Samsung Milk Video will be shut down in November

Samsung's Galaxy-exclusive video service, Samsung Milk Video, will be shut down in November, with no replacement announced by the tech giant.

Samsung has announced it has "decided to end support" for its video streaming platform, Samsung Milk Video.

Samsung provided users with a Service Announcement embedded in the description of the Milk Video app, on the Google Play store.

There was no reason provided in the short announcement as to why Samsung is canning its "personalised, relevant, and social" video platform, but the company said it will remain "committed to providing premium entertainment services".

As of November 20, 2015, users will no longer be able to access the Samsung Milk Video platform, however its Milk Music player still allows users to "continue enjoying streaming entertainment".

Samsung launched the video player in November 2014, following on from the success of Milk Music, and it has only ever been available inside the United States, and exclusively on Galaxy devices.

Samsung has been actively removing "unwanted" pre-packaged apps from its phones and tablets for a while now. As of August last year, Samsung removed its Samsung Video and Media Hub offerings, along with the ability to purchase or rent video content.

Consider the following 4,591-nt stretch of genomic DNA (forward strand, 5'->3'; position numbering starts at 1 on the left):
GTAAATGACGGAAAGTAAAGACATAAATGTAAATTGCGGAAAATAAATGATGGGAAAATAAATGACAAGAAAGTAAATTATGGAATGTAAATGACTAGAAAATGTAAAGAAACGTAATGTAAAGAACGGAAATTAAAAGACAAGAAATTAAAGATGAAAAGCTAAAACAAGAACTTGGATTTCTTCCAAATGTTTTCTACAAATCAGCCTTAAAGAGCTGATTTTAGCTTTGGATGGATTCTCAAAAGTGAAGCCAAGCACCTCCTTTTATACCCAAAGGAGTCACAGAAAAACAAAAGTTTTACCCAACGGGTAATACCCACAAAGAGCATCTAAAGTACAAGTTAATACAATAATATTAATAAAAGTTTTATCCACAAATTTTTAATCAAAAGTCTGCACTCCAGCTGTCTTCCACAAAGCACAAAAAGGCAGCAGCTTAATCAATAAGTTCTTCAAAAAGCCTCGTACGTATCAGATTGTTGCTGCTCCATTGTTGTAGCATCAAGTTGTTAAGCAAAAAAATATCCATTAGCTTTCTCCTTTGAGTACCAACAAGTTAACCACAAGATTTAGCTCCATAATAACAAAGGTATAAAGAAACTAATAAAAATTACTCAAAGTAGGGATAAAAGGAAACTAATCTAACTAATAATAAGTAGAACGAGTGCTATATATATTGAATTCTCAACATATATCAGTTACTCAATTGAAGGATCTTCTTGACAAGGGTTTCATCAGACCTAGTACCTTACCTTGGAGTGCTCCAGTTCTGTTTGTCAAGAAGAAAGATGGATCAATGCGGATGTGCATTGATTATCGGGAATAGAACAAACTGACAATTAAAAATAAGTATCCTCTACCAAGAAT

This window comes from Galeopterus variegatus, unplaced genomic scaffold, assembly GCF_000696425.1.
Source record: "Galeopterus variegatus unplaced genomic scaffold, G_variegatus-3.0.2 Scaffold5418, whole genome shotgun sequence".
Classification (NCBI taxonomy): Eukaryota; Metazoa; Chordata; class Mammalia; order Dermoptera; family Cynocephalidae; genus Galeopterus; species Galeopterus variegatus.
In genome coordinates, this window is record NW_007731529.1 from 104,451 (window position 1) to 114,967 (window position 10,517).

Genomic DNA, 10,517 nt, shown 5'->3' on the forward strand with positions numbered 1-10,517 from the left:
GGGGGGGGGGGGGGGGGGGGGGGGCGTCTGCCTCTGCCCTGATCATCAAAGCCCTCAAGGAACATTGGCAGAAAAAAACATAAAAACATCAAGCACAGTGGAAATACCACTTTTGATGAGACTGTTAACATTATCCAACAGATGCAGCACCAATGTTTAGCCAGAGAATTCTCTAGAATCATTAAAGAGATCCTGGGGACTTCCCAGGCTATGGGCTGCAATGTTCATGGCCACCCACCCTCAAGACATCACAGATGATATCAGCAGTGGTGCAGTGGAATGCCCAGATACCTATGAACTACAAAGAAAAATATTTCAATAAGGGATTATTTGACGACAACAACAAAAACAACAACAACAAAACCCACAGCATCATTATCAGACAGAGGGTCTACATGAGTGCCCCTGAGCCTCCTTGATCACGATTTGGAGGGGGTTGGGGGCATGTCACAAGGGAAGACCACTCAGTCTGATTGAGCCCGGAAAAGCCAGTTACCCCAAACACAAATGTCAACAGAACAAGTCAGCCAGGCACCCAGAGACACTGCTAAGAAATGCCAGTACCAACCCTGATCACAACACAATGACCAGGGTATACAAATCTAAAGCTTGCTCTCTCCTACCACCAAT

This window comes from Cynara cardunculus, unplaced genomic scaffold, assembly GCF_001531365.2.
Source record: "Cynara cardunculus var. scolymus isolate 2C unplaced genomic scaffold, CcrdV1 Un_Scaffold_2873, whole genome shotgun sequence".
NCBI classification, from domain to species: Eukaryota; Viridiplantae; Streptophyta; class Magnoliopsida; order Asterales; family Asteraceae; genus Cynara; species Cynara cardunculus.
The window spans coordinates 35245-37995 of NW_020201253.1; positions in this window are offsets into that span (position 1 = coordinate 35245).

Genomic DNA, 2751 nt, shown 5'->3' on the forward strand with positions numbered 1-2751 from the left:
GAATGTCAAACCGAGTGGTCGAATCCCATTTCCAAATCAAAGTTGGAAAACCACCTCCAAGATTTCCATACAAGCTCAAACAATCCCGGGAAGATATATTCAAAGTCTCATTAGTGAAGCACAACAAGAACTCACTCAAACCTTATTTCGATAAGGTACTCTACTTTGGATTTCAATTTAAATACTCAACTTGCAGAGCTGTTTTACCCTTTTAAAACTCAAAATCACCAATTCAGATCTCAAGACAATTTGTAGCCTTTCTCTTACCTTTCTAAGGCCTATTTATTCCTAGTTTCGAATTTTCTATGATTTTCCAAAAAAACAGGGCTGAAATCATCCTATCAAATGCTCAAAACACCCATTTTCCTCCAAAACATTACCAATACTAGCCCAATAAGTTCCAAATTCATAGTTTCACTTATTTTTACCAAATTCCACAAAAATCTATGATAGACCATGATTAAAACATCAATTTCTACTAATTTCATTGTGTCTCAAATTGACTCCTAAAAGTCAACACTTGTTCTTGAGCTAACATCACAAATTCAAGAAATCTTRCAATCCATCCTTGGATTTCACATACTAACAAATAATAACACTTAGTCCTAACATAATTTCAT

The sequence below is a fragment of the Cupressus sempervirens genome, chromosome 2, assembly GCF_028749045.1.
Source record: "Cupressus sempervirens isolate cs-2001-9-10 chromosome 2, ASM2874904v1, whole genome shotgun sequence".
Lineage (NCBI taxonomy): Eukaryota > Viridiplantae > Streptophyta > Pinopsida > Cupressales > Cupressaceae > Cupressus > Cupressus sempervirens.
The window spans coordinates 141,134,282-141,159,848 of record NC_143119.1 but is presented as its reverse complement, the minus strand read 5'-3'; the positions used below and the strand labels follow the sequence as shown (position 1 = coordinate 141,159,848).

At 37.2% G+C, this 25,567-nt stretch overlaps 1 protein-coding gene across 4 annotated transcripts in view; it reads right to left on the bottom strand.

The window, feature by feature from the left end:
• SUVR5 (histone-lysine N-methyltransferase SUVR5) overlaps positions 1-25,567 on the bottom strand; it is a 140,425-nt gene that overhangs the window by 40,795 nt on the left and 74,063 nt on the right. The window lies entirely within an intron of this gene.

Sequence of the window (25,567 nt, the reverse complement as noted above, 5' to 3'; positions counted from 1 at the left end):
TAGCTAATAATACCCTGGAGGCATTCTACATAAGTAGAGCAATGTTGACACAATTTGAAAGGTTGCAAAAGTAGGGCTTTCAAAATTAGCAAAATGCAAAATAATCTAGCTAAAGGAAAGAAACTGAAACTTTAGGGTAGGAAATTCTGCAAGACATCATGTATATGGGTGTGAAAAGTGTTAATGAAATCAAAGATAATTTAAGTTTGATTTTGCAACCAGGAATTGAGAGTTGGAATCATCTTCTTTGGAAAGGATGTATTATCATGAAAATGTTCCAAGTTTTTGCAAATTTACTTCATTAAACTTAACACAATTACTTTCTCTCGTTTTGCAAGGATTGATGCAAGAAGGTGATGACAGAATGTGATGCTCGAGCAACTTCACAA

Earlier this week, Samsung rolled out full support of its Samsung Pay offering in the United States.

Whilst not all banks are currently on board, the payments platform from Samsung is accepted at more locations than Apple Pay and Android Pay. Samsung Pay supports the NFC payment method found in iOS and Android devices, and also supports magnetic secure transmission, which enables usage at traditional magstripe terminals.

Last week, Samsung Pay transactions in South Korea reached a $30 million milestone. According to the tech giant, it recorded approximately 36 percent of its users as active in its first month, with about 10 percent of those using Samsung Pay daily.

Samsung Pay is currently available for Galaxy S6 and S6 Edge owners, as well as those using the Galaxy Note 5. The firm said around 60 percent of transactions took place with the Note 5, which was launched earlier this month.